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Photometric accuracy and precision, as reproducibility and repeatability, respectively, are essential for building consistent large databases over time for use in qualitative searches or quantitative multivariate analysis.2014-10-30T04:00:00+00:002017-10-26T20:00:40+00:00Units of Measure in Spectroscopy, Part II: What Does It Mean?http://www.spectroscopyonline.com/units-measure-spectroscopy-part-ii-what-does-it-mean
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Now that we have shown the relationships between different units for concentration, we continue by demonstrating their effects on the data we collected and used for our examples. We also begin our discussion on the ramific2014-09-01T04:00:00+00:002017-10-26T20:01:01+00:00Calibration Transfer, Part V: The Mathematics of Wavelength Standards Used for Spectroscopyhttp://www.spectroscopyonline.com/calibration-transfer-part-v-mathematics-wavelength-standards-used-spectroscopy
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How does one compute the mathematical certainty of wavelength standards used for calibrating instrumentation used for molecular spectroscopy measurements? This question becomes of major importance when the technique u2014-06-01T04:00:00+00:002017-10-26T20:01:12+00:00Units of Measure in Spectroscopy, Part I: It's the Volume, Folks!http://www.spectroscopyonline.com/units-measure-spectroscopy-part-i-its-volume-folks
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The data show that different units of measurement have different relationships to the spectral values, for reasons having nothing to do with the spectroscopy. This finding disproves the unstated, but near-un2014-02-14T05:00:00+00:002017-10-26T20:00:15+00:00Calibration Transfer, Part IV: Measuring the Agreement Between Instruments Following Calibration Transferhttp://www.spectroscopyonline.com/calibration-transfer-part-iv-measuring-agreement-between-instruments-following-calibration-transfer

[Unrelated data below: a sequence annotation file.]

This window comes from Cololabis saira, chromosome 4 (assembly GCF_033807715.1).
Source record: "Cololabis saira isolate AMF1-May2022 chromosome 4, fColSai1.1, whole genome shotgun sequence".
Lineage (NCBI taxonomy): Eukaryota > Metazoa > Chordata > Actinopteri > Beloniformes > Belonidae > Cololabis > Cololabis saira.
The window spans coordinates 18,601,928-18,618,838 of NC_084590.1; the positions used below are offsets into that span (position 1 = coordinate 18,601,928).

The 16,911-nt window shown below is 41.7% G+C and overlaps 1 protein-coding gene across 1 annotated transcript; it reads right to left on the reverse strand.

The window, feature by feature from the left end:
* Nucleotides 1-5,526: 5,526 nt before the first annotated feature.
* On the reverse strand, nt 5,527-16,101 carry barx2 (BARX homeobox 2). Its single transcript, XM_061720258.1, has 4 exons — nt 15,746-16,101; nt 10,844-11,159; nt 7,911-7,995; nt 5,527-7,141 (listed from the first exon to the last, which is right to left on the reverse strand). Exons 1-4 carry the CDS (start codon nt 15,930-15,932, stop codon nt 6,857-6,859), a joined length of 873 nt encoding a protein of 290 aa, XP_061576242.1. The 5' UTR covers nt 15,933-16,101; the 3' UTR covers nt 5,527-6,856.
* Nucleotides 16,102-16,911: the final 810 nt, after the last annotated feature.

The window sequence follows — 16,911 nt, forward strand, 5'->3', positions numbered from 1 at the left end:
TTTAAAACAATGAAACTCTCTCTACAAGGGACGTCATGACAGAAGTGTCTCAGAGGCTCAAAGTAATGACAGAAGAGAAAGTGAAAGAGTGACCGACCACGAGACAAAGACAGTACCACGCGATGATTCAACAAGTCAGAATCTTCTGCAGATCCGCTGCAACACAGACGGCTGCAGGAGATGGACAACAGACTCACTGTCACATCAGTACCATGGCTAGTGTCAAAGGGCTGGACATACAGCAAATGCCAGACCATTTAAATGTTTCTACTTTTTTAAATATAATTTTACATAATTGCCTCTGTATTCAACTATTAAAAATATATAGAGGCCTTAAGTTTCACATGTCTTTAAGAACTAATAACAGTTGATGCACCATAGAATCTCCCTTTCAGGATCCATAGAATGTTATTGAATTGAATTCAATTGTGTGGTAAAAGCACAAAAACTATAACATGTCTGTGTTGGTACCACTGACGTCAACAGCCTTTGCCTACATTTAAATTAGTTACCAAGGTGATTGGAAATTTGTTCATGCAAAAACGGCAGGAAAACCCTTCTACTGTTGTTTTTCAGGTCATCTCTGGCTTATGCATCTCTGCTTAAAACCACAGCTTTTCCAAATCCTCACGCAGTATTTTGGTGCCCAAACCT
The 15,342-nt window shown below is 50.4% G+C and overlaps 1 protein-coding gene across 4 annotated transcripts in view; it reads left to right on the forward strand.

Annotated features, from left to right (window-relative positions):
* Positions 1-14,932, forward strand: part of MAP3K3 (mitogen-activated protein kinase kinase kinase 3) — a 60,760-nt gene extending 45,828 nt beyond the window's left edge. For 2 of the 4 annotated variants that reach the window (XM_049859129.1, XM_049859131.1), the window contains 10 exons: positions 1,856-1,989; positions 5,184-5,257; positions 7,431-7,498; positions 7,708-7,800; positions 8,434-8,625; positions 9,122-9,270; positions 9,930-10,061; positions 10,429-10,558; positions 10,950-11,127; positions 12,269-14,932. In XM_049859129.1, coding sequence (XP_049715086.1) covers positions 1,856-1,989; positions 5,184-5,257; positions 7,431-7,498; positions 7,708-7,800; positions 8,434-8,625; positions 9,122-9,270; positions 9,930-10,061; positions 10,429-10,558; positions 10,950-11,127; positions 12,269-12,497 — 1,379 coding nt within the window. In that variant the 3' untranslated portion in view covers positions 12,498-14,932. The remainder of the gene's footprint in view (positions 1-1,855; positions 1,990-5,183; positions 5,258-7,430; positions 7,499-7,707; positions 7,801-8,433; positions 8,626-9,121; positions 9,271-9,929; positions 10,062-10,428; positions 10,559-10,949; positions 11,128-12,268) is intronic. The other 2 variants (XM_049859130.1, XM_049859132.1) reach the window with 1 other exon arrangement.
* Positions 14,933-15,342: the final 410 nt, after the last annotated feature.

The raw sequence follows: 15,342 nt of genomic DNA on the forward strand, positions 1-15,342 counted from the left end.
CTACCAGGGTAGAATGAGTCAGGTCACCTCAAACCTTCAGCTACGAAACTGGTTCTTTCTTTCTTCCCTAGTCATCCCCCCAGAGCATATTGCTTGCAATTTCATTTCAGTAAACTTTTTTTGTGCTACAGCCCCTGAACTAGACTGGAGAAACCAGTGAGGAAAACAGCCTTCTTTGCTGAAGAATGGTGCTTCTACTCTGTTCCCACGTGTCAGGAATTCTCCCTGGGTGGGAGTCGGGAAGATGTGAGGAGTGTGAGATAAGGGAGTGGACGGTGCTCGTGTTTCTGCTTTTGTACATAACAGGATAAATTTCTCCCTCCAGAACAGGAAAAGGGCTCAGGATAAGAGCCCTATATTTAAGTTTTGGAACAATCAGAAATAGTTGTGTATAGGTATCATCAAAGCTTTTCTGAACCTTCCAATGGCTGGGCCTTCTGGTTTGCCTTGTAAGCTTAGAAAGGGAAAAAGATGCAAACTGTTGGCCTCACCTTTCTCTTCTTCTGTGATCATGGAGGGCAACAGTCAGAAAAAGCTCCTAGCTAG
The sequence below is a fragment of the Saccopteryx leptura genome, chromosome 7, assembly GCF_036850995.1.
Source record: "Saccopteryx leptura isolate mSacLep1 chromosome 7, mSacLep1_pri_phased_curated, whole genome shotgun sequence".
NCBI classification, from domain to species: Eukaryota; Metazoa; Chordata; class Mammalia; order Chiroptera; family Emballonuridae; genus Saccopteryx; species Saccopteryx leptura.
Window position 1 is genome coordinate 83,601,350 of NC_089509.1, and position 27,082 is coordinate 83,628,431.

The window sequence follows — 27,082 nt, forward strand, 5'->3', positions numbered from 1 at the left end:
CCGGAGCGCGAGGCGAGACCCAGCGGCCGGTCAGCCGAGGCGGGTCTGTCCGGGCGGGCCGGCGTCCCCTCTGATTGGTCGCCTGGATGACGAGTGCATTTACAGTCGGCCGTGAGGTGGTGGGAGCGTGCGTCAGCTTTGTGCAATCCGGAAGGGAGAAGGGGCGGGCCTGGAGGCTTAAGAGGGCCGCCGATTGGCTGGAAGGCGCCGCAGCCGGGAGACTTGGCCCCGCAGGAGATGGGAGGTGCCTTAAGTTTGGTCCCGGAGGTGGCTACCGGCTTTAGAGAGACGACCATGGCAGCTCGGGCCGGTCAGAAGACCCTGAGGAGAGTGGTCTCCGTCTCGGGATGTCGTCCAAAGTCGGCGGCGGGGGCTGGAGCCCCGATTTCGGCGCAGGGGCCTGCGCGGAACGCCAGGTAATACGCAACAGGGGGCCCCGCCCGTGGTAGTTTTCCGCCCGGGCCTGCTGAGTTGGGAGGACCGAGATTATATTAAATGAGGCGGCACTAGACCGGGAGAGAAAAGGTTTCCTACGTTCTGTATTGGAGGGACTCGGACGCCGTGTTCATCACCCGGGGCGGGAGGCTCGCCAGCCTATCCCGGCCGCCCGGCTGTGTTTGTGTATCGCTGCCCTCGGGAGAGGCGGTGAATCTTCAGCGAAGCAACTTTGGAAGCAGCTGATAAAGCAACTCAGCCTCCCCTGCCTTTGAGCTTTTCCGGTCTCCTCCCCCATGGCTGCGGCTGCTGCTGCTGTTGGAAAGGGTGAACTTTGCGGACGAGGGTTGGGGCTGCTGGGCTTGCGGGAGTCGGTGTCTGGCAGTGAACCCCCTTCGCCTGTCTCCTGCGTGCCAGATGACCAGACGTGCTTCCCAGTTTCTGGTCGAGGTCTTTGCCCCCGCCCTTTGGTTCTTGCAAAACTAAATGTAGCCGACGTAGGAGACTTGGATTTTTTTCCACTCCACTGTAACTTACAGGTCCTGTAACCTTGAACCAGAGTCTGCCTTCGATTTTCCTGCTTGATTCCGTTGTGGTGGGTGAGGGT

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This is our 100th "Chemometrics in Spectroscopy" column, and when including "Statistics in Spectroscopy," there are now a total of 138 columns. We began in 1986 and have been working since that tim2013-10-01T04:00:00+00:002017-10-26T20:00:29+00:00Calibration Transfer, Part III: The Mathematical Aspectshttp://www.spectroscopyonline.com/calibration-transfer-part-iii-mathematical-aspects
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This column is a continuation from our previous two columns on the subject of multivariate calibration transfer (or calibration transfer) for spectroscopy. As we noted in the previous columns, calibration tr2013-06-01T04:00:00+00:002017-10-26T20:00:28+00:00Calibration Transfer, Part II: The Instrumentation Aspectshttp://www.spectroscopyonline.com/calibration-transfer-part-ii-instrumentation-aspects
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This is a continuation from our previous column on the subject of multivariate calibration transfer (or calibration transfer) for spectroscopy. As we noted in part I, calibration transfer is a seri2013-05-01T04:00:00+00:002017-11-10T15:00:21+00:00Calibration Transferhttp://www.spectroscopyonline.com/calibration-transfer-0
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The results we found from our previous subseries about classical least squares analysis provides the mechanism for understanding when and why calibration transfer can be done easily or when it will be difficult. Those resu2013-02-01T05:00:00+00:002017-10-26T20:00:39+00:00Classical Least Squares, Part XI: Comparison of Results from the Two Laboratories Continued, and Then the Light Dawnshttp://www.spectroscopyonline.com/classical-least-squares-part-xi-comparison-results-two-laboratories-continued-and-then-light-dawns
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Finding that the experiments performed in two different laboratories gave substantially the same results, we redoubled our efforts to determine the cause of the discrepancy between the spectral and reference conc2012-10-01T04:00:00+00:002017-10-26T20:00:50+00:00Classical Least Squares, Part X: Numerical Results from the Second Laboratoryhttp://www.spectroscopyonline.com/classical-least-squares-part-x-numerical-results-second-laboratory
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Here, we calculate and examine the results of performing the classical least squares calculations on the data from the experiment in the second laboratory.
Figure 1: Comparison o2012-06-01T04:00:00+00:002017-10-26T20:00:50+00:00